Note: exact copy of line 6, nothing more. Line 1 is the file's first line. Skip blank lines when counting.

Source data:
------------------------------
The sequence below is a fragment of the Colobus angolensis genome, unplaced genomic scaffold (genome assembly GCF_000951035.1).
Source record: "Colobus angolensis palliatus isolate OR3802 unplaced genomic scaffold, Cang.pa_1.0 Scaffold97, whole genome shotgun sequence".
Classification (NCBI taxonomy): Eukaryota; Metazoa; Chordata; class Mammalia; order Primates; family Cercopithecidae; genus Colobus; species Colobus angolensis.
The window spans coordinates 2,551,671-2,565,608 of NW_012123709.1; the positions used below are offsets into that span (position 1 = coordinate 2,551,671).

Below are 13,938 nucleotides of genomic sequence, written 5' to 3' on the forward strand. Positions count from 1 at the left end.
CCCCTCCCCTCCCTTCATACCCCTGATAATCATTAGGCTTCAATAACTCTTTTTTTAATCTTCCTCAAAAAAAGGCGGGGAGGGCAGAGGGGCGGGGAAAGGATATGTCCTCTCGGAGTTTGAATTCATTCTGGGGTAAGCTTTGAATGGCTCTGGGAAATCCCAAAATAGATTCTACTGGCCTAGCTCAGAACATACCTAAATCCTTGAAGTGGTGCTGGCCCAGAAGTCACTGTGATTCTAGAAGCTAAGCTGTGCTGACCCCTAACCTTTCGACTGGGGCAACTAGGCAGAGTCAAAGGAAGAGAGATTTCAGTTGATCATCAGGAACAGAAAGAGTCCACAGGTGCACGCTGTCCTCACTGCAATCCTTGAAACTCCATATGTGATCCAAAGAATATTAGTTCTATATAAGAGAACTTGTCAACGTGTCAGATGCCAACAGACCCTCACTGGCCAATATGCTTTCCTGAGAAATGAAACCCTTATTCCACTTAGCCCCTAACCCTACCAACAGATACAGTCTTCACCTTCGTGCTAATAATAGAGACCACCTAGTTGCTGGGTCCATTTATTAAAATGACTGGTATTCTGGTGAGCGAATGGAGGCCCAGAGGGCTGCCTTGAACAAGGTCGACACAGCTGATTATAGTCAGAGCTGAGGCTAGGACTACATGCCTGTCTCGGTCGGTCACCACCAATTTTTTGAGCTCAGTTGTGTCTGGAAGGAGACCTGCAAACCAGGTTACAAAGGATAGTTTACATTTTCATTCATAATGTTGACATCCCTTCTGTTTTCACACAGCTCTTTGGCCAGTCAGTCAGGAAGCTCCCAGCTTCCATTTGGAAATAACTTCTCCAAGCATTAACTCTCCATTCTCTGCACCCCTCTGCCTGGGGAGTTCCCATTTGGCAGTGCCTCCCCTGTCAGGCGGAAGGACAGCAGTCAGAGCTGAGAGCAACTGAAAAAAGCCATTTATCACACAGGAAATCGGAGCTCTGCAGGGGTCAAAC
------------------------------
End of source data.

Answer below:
CCCCTCCCCTCCCTTCATACCCCTGATAATCATTAGGCTTCAATAACTCTTTTTTTAATCTTCCTCAAAAAAAGGCGGGGAGGGCAGAGGGGCGGGGAAAGGATATGTCCTCTCGGAGTTTGAATTCATTCTGGGGTAAGCTTTGAATGGCTCTGGGAAATCCCAAAATAGATTCTACTGGCCTAGCTCAGAACATACCTAAATCCTTGAAGTGGTGCTGGCCCAGAAGTCACTGTGATTCTAGAAGCTAAGCTGTGCTGACCCCTAACCTTTCGACTGGGGCAACTAGGCAGAGTCAAAGGAAGAGAGATTTCAGTTGATCATCAGGAACAGAAAGAGTCCACAGGTGCACGCTGTCCTCACTGCAATCCTTGAAACTCCATATGTGATCCAAAGAATATTAGTTCTATATAAGAGAACTTGTCAACGTGTCAGATGCCAACAGACCCTCACTGGCCAATATGCTTTCCTGAGAAATGAAACCCTTATTCCACTTAGCCCCTAACCCTACCAACAGATACAGTCTTCACCTTCGTGCTAATAATAGAGACCACCTAGTTGCTGGGTCCATTTATTAAAATGACTGGTATTCTGGTGAGCGAATGGAGGCCCAGAGGGCTGCCTTGAACAAGGTCGACACAGCTGATTATAGTCAGAGCTGAGGCTAGGACTACATGCCTGTCTCGGTCGGTCACCACCAATTTTTTGAGCTCAGTTGTGTCTGGAAGGAGACCTGCAAACCAGGTTACAAAGGATAGTTTACATTTTCATTCATAATGTTGACATCCCTTCTGTTTTCACACAGCTCTTTGGCCAGTCAGTCAGGAAGCTCCCAGCTTCCATTTGGAAATAACTTCTCCAAGCATTAACTCTCCATTCTCTGCACCCCTCTGCCTGGGGAGTTCCCATTTGGCAGTGCCTCCCCTGTCAGGCGGAAGGACAGCAGTCAGAGCTGAGAGCAACTGAAAAAAGCCATTTATCACACAGGAAATCGGAGCTCTGCAGGGGTCAAAC